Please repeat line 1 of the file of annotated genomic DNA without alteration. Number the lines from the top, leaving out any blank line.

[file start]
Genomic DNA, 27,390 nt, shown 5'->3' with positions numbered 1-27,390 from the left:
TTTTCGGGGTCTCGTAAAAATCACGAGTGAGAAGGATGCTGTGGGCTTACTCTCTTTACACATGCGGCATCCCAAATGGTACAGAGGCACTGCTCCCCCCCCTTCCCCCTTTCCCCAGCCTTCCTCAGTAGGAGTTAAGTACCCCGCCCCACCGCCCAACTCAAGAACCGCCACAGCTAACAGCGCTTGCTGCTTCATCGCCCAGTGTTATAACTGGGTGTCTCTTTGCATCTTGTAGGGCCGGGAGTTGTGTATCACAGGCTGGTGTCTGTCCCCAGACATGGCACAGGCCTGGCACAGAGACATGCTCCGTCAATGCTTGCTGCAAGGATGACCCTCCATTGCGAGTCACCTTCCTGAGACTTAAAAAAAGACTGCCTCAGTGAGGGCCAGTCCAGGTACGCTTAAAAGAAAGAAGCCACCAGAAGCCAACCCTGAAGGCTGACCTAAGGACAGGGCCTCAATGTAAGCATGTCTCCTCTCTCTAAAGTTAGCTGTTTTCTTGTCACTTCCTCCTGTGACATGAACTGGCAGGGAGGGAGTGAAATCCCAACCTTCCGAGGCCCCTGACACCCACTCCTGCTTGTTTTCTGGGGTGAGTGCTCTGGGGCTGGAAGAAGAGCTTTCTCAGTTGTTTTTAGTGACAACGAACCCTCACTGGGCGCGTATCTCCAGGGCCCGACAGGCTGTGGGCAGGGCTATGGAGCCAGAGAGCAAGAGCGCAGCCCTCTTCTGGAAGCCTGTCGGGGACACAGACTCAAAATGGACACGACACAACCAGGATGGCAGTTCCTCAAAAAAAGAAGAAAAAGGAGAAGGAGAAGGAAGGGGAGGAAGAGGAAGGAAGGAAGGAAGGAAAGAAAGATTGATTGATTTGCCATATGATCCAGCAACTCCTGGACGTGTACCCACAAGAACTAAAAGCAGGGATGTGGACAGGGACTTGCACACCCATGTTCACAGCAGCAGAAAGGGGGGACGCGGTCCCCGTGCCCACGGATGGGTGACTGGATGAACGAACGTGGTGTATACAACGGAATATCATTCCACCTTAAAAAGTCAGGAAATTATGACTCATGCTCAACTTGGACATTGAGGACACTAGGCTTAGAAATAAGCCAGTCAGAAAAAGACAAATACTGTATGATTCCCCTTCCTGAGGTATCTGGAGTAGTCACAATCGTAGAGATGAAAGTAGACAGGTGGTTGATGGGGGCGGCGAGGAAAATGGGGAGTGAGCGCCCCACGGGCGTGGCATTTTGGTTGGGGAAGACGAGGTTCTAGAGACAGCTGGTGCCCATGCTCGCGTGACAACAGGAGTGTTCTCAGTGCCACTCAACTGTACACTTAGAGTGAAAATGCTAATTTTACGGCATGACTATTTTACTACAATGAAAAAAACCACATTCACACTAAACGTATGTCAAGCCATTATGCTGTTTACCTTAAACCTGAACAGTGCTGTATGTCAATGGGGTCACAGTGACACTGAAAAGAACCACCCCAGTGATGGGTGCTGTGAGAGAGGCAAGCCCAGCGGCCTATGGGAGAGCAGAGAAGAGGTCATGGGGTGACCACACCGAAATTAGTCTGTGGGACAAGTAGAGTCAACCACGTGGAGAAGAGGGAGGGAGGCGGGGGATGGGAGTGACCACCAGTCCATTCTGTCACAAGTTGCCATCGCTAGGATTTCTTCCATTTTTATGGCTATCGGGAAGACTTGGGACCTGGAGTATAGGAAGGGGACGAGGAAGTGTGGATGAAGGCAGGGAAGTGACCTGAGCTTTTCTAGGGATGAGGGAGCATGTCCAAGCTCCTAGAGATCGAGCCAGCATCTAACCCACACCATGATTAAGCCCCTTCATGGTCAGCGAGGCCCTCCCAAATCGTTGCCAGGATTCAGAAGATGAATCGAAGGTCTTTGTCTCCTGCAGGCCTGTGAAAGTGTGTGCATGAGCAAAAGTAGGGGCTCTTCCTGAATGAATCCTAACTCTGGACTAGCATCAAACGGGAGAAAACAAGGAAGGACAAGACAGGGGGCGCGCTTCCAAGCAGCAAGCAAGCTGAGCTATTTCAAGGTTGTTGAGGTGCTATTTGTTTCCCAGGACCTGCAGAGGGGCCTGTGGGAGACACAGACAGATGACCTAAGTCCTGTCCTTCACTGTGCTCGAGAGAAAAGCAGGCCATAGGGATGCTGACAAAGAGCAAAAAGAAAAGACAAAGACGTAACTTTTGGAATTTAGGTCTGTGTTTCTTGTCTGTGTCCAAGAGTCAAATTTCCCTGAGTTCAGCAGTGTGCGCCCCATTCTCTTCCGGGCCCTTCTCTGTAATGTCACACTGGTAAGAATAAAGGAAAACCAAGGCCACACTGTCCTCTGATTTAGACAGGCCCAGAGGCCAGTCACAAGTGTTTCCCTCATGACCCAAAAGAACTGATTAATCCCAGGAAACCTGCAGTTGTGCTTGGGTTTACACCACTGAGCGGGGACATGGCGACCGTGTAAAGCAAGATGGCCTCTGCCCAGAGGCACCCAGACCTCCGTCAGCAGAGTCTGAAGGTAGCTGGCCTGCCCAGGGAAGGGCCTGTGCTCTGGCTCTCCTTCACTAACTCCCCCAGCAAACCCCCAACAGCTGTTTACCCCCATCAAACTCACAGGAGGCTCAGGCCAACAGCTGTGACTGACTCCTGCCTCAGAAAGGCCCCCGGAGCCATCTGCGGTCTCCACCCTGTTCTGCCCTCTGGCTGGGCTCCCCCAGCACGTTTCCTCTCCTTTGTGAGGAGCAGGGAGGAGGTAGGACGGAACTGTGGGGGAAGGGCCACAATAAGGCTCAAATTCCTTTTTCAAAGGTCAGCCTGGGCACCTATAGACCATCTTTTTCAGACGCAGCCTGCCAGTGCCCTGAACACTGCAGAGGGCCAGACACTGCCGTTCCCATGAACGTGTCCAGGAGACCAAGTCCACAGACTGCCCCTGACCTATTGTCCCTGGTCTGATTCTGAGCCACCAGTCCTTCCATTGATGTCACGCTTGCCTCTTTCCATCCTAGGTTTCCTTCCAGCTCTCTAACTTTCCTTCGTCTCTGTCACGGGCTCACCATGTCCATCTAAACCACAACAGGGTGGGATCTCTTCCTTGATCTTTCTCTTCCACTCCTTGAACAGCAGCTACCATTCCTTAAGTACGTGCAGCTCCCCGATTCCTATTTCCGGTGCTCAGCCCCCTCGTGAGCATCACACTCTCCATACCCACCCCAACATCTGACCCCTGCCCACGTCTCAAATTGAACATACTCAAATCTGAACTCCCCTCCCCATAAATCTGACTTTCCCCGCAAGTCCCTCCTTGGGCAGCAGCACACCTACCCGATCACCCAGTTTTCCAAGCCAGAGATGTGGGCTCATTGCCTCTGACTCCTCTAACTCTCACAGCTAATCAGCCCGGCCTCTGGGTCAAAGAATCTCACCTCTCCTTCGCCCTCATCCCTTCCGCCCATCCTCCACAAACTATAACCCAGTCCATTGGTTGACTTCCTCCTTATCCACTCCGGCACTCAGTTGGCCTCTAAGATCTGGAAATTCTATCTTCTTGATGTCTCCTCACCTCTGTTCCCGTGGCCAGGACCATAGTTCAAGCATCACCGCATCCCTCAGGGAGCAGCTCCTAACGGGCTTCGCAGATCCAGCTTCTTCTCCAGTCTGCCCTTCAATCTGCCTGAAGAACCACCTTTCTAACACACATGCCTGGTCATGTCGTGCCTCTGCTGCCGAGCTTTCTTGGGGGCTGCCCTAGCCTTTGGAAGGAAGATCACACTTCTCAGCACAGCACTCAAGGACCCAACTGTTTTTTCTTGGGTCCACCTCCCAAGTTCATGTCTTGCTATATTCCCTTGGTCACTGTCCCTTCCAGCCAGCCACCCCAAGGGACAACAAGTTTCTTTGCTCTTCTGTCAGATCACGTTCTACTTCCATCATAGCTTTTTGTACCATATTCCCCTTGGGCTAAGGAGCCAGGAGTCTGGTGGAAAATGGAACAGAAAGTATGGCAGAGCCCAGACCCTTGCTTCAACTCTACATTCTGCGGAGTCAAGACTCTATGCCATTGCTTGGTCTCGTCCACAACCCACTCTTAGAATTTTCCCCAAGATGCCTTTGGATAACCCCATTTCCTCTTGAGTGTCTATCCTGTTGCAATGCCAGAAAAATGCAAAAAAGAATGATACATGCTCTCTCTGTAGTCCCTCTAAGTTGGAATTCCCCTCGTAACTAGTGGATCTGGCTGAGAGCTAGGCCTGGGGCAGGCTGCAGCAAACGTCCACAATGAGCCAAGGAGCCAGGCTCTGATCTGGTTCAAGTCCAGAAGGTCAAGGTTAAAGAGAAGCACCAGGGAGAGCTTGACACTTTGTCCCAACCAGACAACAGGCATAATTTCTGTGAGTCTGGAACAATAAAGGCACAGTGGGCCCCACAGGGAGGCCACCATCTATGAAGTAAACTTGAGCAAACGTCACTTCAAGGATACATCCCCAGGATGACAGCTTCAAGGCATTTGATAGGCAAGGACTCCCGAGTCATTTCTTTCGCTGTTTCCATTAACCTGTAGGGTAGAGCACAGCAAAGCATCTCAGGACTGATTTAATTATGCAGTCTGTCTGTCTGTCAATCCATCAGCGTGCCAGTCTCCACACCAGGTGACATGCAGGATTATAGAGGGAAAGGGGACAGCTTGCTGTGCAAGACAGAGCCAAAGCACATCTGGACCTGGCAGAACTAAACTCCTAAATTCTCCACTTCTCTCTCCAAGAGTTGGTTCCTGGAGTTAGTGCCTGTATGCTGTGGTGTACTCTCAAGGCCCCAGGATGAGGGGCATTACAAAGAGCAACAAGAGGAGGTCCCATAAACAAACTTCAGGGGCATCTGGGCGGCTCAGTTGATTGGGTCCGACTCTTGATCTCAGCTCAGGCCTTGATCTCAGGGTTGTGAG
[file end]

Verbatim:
Genomic DNA, 27,390 nt, shown 5'->3' with positions numbered 1-27,390 from the left: